The three pillars of medieval society. Divinely inspired?

May 2019
5
Poland
#1
Hey guys,

I was just wondering if I have this correct. I don't even know where I got this from exactly but I always thought that the three pillars of society in the medieval period was thought of as the will of God. Is this true ? Was it an official doctrine of the church ? If it wasn't an official doctrine was it believed to be the will of God by the people in general? I know that if you were born as a peasant in the medieval period people used to think that is what God wanted you to be and you should be happy with your lot, otherwise you were sinning. If you were born a King it was because God picked you to rule, but does this also mean that the three pillars of society in the medieval period was seen by the Church or made by the Church to be the official three classes of society because God inspired it to be so. A bit confused here. Some input would be greatly appreciated.

Cheers,

PaxOttomana
 

Dan Howard

Ad Honorem
Aug 2014
4,254
Australia
#4
The concept of a tripartite society was adopted all over the world. In Europe it was called the "three orders" not the "three pillars" and referred to workers, fighters, and clerics. The idea was first outlined at the beginning of the 11th century by two independent writers; Bishop Adalbero of Laon and Gerard of Cambrai. It was called "three pillars" in India and referred to village, caste, and family.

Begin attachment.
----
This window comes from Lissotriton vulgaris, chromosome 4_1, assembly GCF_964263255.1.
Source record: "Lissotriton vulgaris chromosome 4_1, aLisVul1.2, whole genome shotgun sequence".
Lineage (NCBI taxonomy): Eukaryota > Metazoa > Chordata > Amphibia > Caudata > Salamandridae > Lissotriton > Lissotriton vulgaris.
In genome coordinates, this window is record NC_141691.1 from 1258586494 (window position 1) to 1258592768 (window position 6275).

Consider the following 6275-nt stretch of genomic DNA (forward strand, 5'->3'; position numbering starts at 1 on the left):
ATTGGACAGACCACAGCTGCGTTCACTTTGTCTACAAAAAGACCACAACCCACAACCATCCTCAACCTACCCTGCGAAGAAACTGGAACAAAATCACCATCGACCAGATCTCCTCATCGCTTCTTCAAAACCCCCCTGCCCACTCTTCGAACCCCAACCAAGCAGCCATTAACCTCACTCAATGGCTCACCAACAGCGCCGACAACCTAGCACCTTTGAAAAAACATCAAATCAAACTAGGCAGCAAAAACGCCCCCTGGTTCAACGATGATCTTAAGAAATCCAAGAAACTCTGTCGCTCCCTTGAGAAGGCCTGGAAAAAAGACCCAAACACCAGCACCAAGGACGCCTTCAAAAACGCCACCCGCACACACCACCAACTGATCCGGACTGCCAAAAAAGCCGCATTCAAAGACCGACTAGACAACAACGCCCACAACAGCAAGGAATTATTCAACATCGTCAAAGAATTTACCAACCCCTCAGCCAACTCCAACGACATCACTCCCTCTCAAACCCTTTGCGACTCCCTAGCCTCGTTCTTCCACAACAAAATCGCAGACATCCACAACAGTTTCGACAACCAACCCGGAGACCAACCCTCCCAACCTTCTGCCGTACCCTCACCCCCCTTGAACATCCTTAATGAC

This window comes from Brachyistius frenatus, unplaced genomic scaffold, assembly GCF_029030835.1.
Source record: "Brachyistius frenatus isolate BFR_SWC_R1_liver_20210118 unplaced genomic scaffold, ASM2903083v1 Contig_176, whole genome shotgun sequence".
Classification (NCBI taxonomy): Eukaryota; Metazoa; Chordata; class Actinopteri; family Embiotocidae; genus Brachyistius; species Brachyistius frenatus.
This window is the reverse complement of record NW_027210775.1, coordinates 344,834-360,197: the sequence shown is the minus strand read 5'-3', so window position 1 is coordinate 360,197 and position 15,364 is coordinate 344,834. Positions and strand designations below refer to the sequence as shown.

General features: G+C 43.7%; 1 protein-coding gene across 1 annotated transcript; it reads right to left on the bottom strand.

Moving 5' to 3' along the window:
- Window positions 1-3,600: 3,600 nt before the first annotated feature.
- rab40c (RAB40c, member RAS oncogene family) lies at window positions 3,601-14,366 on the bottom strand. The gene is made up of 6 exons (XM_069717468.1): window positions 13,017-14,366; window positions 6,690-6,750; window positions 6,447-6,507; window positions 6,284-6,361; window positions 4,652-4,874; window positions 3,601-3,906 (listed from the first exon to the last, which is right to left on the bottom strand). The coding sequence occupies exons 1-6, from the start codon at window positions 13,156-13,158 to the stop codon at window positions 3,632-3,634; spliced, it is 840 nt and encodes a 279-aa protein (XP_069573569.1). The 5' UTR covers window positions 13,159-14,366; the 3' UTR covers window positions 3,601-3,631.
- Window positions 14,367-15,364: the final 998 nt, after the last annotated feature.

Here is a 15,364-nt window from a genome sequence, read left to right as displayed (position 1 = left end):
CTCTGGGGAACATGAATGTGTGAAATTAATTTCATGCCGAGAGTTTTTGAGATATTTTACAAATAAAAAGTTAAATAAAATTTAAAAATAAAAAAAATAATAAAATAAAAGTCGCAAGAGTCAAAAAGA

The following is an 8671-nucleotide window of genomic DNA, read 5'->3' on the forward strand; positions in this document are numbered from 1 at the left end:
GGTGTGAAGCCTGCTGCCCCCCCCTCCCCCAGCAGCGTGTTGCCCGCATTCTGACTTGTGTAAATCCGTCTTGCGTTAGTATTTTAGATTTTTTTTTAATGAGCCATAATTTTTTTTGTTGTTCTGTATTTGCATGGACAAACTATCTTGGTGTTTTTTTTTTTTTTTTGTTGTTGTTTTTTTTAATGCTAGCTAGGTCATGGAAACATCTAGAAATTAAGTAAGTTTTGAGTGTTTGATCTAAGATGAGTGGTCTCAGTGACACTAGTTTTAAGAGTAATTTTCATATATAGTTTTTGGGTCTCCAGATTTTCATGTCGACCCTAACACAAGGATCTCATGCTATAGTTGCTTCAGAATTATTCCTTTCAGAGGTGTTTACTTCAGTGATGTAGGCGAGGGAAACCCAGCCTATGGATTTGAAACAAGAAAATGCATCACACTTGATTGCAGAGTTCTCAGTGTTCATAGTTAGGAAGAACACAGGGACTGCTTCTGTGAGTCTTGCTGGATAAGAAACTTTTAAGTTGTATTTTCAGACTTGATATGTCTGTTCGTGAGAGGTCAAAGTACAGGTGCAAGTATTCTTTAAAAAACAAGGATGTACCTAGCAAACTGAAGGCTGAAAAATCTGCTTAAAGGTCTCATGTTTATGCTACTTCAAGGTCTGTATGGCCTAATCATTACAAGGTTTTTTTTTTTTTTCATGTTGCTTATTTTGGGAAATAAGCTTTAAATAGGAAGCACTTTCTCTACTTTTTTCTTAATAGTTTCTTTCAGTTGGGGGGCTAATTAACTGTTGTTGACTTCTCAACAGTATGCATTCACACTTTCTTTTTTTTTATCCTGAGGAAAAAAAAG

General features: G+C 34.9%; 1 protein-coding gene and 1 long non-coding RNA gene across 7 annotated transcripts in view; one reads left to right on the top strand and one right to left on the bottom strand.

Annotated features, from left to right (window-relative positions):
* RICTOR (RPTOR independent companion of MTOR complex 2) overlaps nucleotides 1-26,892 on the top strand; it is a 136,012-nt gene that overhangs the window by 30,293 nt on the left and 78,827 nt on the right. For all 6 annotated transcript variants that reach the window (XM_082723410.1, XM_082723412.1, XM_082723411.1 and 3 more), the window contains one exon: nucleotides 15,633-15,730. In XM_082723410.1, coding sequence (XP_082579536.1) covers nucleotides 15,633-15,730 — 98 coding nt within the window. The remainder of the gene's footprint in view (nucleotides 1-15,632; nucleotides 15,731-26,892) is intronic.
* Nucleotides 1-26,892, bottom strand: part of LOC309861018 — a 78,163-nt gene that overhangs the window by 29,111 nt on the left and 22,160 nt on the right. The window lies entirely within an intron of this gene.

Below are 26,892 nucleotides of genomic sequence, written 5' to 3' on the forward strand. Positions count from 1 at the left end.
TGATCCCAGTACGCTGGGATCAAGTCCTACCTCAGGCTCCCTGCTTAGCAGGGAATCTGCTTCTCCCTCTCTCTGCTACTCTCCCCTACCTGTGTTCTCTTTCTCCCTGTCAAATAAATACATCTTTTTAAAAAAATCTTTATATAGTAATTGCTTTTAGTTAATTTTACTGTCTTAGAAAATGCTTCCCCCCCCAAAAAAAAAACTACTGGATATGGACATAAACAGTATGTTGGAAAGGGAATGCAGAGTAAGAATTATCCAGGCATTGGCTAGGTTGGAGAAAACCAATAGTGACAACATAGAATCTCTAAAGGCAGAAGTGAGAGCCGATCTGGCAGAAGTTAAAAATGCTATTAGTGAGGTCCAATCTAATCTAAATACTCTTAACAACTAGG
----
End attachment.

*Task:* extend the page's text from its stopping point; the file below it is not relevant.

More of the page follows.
Likes: Edratman
May 2019
5
Poland
#6
I got that part lol. Dan Howard's reply was much more helpful.

Before the 11th century this idea of the tripartite society had a more organic growth and implementation since it was known also in the other parts of the world. Some of my questions are still unanswered, maybe you guys can budge in. Was the tripartite society thought to be the will of God ? Divinely inspired ? What was the stance of the Catholic church on the tripartite society before writers such as Bishop Adalbero of Laon and Gerard of Cambrai ? Obviously it existed before these writers came about and they were just observing something that had already existed, but I am interested what the Curch's stance was on this system before and after the two writers Dan Howard mentioned.
 

Tulius

Ad Honorem
May 2016
5,195
Portugal
#8
Anybody know a book I can read to find out the answers myself ?
Probably in a work of several authors, directed by Jacques Le Goff: “L'Homme medieval” (The Medieval Man).

It was translated to several languages, so probably it will be not hard to find a translation to English, or even to Polish, since I saw that you are from Poland:

https://www.amazon.fr/LHomme-médiéval-Jacques-Goff/dp/2020222116

Or George Duby's, "The Three Orders - Feudal Society Imagined":

The Three Orders
 
Last edited:
Oct 2013
13,855
Europix
#10
It was translated to several languages, so probably it will be not hard to find a translation to English, or even to Polish, since I saw that you are from Poland:
Polish wiki doesn't mention George Duby's, "The Three Orders - Feudal Society Imagined" as translated in Polish. If true, it's a pity...
 

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